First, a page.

16. @Jermayn: Yes, it was absolutely worth the effort. I don’t think I said anything or made any serious attempt to demonstrate that CSS was superior — that wasn’t the point. The point of the exercise was to define the qualities of each approach and ascertain, for myself, whether my own preferences are justified.

    Ultimately, with outside contributions, I’d also hope to identify some defining characteristics of tables which I can point to as a specific and universal reason not to use them for layout. No bets on that at this point, however.

  17. Yes good analysis Joe but was it really worth the effort?? Knowing these dinosaurs who use tables still (I work with one). Know matter what you say and proove with CSS or even validation etc, they still wont do it…

  18. Yes, you’ve pretty much hit it there. The fundamental failing of CSS is it’s inability to create grids. The existence of floats is also a massive strength – since they are a means to create fantastic flexibility – but the corresponding absence of an abstract grid mechanism is, from a design perspective, a major lack.

    What I’d really like to see (and I don’t know how realistic this is) would be a grid structure where the interdependencies of the grid were variable. A structure where a grid element could be assigned a position in the grid through CSS, which could be changed independently of other grid elements. This is one of the weaknesses of tables — all grid elements are thoroughly dependent on other grid elements.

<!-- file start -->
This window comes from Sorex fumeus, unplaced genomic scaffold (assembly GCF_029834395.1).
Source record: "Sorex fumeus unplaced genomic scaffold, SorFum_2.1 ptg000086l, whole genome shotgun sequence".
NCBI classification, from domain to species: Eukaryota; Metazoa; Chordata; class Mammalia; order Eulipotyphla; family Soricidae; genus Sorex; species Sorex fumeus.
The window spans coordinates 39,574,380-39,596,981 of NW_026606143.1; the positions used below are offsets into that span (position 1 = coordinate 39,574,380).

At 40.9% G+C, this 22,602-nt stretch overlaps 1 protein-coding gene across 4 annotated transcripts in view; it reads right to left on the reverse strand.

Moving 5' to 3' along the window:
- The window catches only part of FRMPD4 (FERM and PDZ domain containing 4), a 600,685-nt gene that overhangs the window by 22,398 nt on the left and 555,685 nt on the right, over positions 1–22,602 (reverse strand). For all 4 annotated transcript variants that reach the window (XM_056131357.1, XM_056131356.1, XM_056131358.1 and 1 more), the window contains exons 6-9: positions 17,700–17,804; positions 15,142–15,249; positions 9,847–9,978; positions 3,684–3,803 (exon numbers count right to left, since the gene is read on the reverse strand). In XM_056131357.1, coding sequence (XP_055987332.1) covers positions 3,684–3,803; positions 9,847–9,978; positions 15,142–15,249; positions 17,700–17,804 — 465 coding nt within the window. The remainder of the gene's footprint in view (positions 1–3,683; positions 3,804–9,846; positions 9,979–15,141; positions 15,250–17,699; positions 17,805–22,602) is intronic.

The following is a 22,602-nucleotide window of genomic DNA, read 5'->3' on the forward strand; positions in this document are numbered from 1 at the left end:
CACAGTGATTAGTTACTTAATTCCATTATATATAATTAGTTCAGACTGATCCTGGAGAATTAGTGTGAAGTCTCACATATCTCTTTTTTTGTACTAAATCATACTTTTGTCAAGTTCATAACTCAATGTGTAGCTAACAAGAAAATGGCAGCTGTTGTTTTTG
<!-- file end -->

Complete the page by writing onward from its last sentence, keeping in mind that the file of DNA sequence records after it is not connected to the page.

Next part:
Ah, dreams…maybe the CSS working group will come up with something like that in 25 years or so. That means only 50 years until browser implementation!

  19. Joe,

    Great analysis. I think there is one idea I want to add to your analysis: tables are inherently easier to use to create grid-based layouts. This is important because a lot of people think in grids. The columns on newspaper page, road signs, flow charts, etc, all look off if they somehow don’t fit on an invisible grid.

    With that said, I think the W3C missed a huge opportunity to create a non-table-tags grid-based layout mechanism. Instead they create the CSS box model with floats. We can argue which one is technically superior forever, but at the end of the day, IMHO one truth stands out: people don’t think in floats, which makes the whole CSS thing a failure; just look at how much code Yahoo! had to produce to create a CSS grid. However, it is easily fixed with a new set of layout-specific declarations that really ought to make it into CSS3.

    In short: grids are why people are using table-based layouts. It’s what they (the customers, if you will) want. It’s what the W3C should deliver. Till that happens, the debate will continue.

    Incidentally, grid-based layout has been around for ages. Tcl/Tk, GTK, even Visual Basic, all have grid-based layout engines.

    Pierre